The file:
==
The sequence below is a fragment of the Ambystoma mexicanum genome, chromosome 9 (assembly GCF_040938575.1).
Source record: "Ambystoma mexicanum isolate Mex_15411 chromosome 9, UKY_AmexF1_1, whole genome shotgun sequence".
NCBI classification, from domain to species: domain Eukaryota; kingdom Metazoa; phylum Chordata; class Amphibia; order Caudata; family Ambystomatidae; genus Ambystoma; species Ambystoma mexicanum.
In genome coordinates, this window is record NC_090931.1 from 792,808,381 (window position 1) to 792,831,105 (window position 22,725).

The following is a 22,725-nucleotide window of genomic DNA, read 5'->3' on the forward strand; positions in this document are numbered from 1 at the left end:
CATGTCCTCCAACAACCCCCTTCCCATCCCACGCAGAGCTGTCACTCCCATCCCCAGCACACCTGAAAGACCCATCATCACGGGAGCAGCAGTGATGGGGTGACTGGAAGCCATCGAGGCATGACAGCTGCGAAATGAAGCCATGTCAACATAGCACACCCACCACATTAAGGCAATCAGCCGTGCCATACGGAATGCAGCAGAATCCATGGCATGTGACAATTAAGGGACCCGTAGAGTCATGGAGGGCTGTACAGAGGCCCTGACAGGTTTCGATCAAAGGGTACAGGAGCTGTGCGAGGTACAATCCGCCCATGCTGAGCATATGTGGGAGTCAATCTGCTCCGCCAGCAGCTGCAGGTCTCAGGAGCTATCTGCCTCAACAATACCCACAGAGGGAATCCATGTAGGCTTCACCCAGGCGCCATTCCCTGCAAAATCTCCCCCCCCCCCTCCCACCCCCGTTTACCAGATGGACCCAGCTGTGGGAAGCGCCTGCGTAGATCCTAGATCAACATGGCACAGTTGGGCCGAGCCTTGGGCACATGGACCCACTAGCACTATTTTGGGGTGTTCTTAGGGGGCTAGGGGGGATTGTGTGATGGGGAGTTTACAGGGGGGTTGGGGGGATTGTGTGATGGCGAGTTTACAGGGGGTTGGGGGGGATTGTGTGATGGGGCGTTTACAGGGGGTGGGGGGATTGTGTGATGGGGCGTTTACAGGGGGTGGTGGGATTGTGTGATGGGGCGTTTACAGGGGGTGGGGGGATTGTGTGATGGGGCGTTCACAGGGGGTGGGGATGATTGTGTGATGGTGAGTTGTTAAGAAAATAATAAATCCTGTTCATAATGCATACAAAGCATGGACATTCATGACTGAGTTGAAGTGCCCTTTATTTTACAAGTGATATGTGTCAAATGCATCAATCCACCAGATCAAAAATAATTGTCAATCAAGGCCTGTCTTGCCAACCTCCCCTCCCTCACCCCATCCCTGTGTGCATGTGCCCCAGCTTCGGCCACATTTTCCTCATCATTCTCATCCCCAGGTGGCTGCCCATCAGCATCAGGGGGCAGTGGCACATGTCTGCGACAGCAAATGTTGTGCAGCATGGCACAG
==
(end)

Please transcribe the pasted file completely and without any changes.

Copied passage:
The sequence below is a fragment of the Ambystoma mexicanum genome, chromosome 9 (assembly GCF_040938575.1).
Source record: "Ambystoma mexicanum isolate Mex_15411 chromosome 9, UKY_AmexF1_1, whole genome shotgun sequence".
NCBI classification, from domain to species: domain Eukaryota; kingdom Metazoa; phylum Chordata; class Amphibia; order Caudata; family Ambystomatidae; genus Ambystoma; species Ambystoma mexicanum.
In genome coordinates, this window is record NC_090931.1 from 792,808,381 (window position 1) to 792,831,105 (window position 22,725).

The following is a 22,725-nucleotide window of genomic DNA, read 5'->3' on the forward strand; positions in this document are numbered from 1 at the left end:
CATGTCCTCCAACAACCCCCTTCCCATCCCACGCAGAGCTGTCACTCCCATCCCCAGCACACCTGAAAGACCCATCATCACGGGAGCAGCAGTGATGGGGTGACTGGAAGCCATCGAGGCATGACAGCTGCGAAATGAAGCCATGTCAACATAGCACACCCACCACATTAAGGCAATCAGCCGTGCCATACGGAATGCAGCAGAATCCATGGCATGTGACAATTAAGGGACCCGTAGAGTCATGGAGGGCTGTACAGAGGCCCTGACAGGTTTCGATCAAAGGGTACAGGAGCTGTGCGAGGTACAATCCGCCCATGCTGAGCATATGTGGGAGTCAATCTGCTCCGCCAGCAGCTGCAGGTCTCAGGAGCTATCTGCCTCAACAATACCCACAGAGGGAATCCATGTAGGCTTCACCCAGGCGCCATTCCCTGCAAAATCTCCCCCCCCCCCTCCCACCCCCGTTTACCAGATGGACCCAGCTGTGGGAAGCGCCTGCGTAGATCCTAGATCAACATGGCACAGTTGGGCCGAGCCTTGGGCACATGGACCCACTAGCACTATTTTGGGGTGTTCTTAGGGGGCTAGGGGGGATTGTGTGATGGGGAGTTTACAGGGGGGTTGGGGGGATTGTGTGATGGCGAGTTTACAGGGGGTTGGGGGGGATTGTGTGATGGGGCGTTTACAGGGGGTGGGGGGATTGTGTGATGGGGCGTTTACAGGGGGTGGTGGGATTGTGTGATGGGGCGTTTACAGGGGGTGGGGGGATTGTGTGATGGGGCGTTCACAGGGGGTGGGGATGATTGTGTGATGGTGAGTTGTTAAGAAAATAATAAATCCTGTTCATAATGCATACAAAGCATGGACATTCATGACTGAGTTGAAGTGCCCTTTATTTTACAAGTGATATGTGTCAAATGCATCAATCCACCAGATCAAAAATAATTGTCAATCAAGGCCTGTCTTGCCAACCTCCCCTCCCTCACCCCATCCCTGTGTGCATGTGCCCCAGCTTCGGCCACATTTTCCTCATCATTCTCATCCCCAGGTGGCTGCCCATCAGCATCAGGGGGCAGTGGCACATGTCTGCGACAGCAAATGTTGTGCAGCATGGCACAG